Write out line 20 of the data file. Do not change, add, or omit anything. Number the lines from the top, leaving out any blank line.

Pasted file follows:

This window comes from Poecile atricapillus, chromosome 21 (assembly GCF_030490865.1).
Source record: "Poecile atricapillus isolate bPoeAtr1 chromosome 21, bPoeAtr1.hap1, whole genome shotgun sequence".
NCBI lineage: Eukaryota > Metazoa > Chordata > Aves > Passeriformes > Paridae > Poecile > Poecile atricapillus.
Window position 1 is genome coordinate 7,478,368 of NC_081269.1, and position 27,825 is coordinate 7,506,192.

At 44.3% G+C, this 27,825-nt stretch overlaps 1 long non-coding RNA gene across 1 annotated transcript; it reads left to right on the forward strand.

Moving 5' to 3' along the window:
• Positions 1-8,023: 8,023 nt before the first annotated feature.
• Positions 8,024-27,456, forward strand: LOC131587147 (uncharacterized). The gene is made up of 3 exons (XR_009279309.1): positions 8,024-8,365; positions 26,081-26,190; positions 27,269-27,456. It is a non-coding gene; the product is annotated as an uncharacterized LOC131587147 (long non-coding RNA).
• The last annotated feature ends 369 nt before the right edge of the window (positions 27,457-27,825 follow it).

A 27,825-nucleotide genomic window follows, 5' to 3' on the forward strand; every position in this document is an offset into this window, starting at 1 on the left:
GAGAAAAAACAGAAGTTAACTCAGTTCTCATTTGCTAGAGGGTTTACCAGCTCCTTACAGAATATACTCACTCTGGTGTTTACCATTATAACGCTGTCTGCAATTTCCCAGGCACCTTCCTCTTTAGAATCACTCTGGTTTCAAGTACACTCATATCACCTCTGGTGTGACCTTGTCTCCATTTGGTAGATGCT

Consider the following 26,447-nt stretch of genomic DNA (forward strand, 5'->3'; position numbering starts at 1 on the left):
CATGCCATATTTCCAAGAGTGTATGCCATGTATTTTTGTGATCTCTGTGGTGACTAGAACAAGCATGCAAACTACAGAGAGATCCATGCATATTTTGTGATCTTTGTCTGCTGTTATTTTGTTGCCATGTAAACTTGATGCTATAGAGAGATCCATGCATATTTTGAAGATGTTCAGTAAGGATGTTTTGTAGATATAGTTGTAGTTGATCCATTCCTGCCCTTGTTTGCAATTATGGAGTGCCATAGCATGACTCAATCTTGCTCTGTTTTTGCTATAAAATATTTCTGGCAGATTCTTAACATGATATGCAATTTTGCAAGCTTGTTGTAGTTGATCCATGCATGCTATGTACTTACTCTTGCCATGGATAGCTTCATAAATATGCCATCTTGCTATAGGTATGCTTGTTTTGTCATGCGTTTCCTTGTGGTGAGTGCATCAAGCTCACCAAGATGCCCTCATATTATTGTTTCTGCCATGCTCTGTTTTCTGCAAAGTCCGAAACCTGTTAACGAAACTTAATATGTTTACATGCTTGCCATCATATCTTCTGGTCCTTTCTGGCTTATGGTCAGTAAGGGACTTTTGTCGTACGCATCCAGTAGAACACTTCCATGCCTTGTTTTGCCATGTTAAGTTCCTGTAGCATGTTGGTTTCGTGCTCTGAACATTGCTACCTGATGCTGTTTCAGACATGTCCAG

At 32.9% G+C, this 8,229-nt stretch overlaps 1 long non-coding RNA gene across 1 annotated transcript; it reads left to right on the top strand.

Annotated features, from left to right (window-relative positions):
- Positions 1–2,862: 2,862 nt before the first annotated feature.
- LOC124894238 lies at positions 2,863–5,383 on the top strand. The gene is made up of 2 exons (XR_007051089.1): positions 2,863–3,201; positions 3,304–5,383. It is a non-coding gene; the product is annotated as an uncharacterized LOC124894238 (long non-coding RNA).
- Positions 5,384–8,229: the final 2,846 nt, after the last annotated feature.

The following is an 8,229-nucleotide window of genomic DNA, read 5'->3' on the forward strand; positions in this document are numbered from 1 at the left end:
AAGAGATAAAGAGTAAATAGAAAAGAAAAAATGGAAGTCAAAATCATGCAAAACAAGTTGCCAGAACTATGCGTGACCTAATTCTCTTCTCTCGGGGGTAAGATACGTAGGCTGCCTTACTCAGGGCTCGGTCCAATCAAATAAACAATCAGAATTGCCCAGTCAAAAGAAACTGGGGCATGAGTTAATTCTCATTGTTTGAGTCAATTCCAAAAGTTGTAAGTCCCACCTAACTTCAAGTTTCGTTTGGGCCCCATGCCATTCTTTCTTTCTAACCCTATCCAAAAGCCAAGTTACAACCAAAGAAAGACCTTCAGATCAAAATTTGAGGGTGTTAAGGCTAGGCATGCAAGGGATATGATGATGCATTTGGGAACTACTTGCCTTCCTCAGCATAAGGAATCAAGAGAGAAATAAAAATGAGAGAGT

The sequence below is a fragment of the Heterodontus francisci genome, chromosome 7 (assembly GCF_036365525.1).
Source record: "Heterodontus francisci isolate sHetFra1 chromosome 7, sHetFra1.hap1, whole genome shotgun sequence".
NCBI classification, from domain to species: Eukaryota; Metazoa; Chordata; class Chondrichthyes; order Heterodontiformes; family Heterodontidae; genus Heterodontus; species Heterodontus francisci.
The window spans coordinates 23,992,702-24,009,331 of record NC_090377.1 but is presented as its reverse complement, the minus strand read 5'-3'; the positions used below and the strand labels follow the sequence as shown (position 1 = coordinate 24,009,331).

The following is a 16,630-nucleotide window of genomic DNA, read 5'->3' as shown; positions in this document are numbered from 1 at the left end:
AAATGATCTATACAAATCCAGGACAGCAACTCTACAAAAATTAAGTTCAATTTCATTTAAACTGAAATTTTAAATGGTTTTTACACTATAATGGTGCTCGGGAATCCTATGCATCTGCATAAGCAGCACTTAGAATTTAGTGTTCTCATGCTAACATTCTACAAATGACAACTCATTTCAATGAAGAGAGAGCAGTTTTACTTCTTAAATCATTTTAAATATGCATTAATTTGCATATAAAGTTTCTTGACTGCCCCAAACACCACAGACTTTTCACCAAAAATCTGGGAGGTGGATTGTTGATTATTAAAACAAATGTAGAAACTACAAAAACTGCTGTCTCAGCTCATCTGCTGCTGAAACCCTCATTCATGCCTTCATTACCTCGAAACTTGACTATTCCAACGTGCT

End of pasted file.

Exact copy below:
AAGAGATAAAGAGTAAATAGAAAAGAAAAAATGGAAGTCAAAATCATGCAAAACAAGTTGCCAGAACTATGCGTGACCTAATTCTCTTCTCTCGGGGGTAAGATACGTAGGCTGCCTTACTCAGGGCTCGGTCCAATCAAATAAACAATCAGAATTGCCCAGTCAAAAGAAACTGGGGCATGAGTTAATTCTCATTGTTTGAGTCAATTCCAAAAGTTGTAAGTCCCACCTAACTTCAAGTTTCGTTTGGGCCCCATGCCATTCTTTCTTTCTAACCCTATCCAAAAGCCAAGTTACAACCAAAGAAAGACCTTCAGATCAAAATTTGAGGGTGTTAAGGCTAGGCATGCAAGGGATATGATGATGCATTTGGGAACTACTTGCCTTCCTCAGCATAAGGAATCAAGAGAGAAATAAAAATGAGAGAGT